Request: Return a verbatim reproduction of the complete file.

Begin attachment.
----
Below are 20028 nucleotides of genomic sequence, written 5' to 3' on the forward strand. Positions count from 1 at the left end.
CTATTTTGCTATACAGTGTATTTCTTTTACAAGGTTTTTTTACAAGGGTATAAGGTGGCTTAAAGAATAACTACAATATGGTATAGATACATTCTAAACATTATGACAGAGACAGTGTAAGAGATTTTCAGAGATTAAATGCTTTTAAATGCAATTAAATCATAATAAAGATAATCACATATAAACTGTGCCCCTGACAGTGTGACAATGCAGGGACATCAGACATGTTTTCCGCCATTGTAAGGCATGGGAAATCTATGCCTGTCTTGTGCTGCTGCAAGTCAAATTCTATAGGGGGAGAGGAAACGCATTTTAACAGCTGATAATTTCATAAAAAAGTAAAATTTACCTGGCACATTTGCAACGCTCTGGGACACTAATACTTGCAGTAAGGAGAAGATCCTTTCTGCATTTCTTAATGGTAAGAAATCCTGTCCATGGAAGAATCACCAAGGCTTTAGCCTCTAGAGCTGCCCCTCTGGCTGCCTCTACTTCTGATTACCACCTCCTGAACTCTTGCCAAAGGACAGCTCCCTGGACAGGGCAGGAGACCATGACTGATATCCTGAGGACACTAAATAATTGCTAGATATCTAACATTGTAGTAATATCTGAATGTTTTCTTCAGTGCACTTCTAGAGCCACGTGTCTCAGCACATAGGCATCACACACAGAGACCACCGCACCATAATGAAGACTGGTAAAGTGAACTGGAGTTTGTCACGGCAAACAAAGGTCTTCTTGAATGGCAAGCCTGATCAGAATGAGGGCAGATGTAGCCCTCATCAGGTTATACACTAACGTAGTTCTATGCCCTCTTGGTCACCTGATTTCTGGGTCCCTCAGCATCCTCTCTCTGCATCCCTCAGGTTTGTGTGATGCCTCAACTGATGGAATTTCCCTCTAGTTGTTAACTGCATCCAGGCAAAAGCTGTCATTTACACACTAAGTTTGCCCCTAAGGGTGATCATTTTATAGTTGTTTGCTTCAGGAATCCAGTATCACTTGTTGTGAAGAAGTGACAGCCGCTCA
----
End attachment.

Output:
Below are 20028 nucleotides of genomic sequence, written 5' to 3' on the forward strand. Positions count from 1 at the left end.
CTATTTTGCTATACAGTGTATTTCTTTTACAAGGTTTTTTTACAAGGGTATAAGGTGGCTTAAAGAATAACTACAATATGGTATAGATACATTCTAAACATTATGACAGAGACAGTGTAAGAGATTTTCAGAGATTAAATGCTTTTAAATGCAATTAAATCATAATAAAGATAATCACATATAAACTGTGCCCCTGACAGTGTGACAATGCAGGGACATCAGACATGTTTTCCGCCATTGTAAGGCATGGGAAATCTATGCCTGTCTTGTGCTGCTGCAAGTCAAATTCTATAGGGGGAGAGGAAACGCATTTTAACAGCTGATAATTTCATAAAAAAGTAAAATTTACCTGGCACATTTGCAACGCTCTGGGACACTAATACTTGCAGTAAGGAGAAGATCCTTTCTGCATTTCTTAATGGTAAGAAATCCTGTCCATGGAAGAATCACCAAGGCTTTAGCCTCTAGAGCTGCCCCTCTGGCTGCCTCTACTTCTGATTACCACCTCCTGAACTCTTGCCAAAGGACAGCTCCCTGGACAGGGCAGGAGACCATGACTGATATCCTGAGGACACTAAATAATTGCTAGATATCTAACATTGTAGTAATATCTGAATGTTTTCTTCAGTGCACTTCTAGAGCCACGTGTCTCAGCACATAGGCATCACACACAGAGACCACCGCACCATAATGAAGACTGGTAAAGTGAACTGGAGTTTGTCACGGCAAACAAAGGTCTTCTTGAATGGCAAGCCTGATCAGAATGAGGGCAGATGTAGCCCTCATCAGGTTATACACTAACGTAGTTCTATGCCCTCTTGGTCACCTGATTTCTGGGTCCCTCAGCATCCTCTCTCTGCATCCCTCAGGTTTGTGTGATGCCTCAACTGATGGAATTTCCCTCTAGTTGTTAACTGCATCCAGGCAAAAGCTGTCATTTACACACTAAGTTTGCCCCTAAGGGTGATCATTTTATAGTTGTTTGCTTCAGGAATCCAGTATCACTTGTTGTGAAGAAGTGACAGCCGCTCA